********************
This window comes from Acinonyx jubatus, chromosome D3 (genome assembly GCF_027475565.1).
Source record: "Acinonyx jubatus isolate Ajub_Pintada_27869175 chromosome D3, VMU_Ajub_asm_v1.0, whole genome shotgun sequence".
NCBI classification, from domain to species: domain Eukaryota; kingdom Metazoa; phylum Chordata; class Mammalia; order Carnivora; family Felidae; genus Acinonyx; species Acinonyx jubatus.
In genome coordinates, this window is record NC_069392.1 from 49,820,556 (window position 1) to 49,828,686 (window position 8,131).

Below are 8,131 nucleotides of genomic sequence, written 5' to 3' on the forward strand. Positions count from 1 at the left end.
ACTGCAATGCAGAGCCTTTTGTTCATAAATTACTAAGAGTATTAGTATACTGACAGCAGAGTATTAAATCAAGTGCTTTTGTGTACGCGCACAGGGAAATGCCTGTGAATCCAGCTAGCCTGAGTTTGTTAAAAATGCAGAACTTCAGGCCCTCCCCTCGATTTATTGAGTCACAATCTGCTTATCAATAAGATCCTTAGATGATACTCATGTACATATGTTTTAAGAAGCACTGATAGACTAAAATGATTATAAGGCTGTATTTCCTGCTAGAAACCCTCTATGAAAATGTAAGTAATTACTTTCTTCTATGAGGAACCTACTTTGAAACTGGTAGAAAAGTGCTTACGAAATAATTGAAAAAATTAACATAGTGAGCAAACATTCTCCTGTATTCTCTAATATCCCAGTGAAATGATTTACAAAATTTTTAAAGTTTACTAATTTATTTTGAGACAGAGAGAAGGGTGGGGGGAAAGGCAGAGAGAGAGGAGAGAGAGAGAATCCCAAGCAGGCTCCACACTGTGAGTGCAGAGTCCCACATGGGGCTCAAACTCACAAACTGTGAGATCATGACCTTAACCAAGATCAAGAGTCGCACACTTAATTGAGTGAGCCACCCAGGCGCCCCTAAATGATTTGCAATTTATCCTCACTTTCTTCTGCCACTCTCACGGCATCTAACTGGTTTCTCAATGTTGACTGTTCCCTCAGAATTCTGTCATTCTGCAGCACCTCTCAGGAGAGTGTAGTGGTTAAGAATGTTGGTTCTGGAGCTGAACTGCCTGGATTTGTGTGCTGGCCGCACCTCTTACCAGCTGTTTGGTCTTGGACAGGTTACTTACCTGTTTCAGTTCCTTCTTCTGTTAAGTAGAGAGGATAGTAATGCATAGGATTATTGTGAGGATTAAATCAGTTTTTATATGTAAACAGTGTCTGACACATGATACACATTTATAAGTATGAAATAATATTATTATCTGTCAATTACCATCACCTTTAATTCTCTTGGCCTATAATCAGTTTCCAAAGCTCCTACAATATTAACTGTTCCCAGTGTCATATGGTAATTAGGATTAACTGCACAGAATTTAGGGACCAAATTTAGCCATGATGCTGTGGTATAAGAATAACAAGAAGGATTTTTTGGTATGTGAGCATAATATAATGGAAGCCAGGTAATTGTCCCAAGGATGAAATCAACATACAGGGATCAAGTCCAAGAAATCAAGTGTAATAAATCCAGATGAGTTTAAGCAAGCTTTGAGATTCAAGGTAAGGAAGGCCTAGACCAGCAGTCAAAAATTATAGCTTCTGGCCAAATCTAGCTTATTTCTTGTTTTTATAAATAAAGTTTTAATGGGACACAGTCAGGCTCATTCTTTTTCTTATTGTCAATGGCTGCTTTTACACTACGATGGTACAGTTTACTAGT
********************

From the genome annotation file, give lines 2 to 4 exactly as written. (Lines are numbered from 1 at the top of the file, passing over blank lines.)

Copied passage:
Source record: "Acinonyx jubatus isolate Ajub_Pintada_27869175 chromosome D3, VMU_Ajub_asm_v1.0, whole genome shotgun sequence".
NCBI classification, from domain to species: domain Eukaryota; kingdom Metazoa; phylum Chordata; class Mammalia; order Carnivora; family Felidae; genus Acinonyx; species Acinonyx jubatus.
In genome coordinates, this window is record NC_069392.1 from 49,820,556 (window position 1) to 49,828,686 (window position 8,131).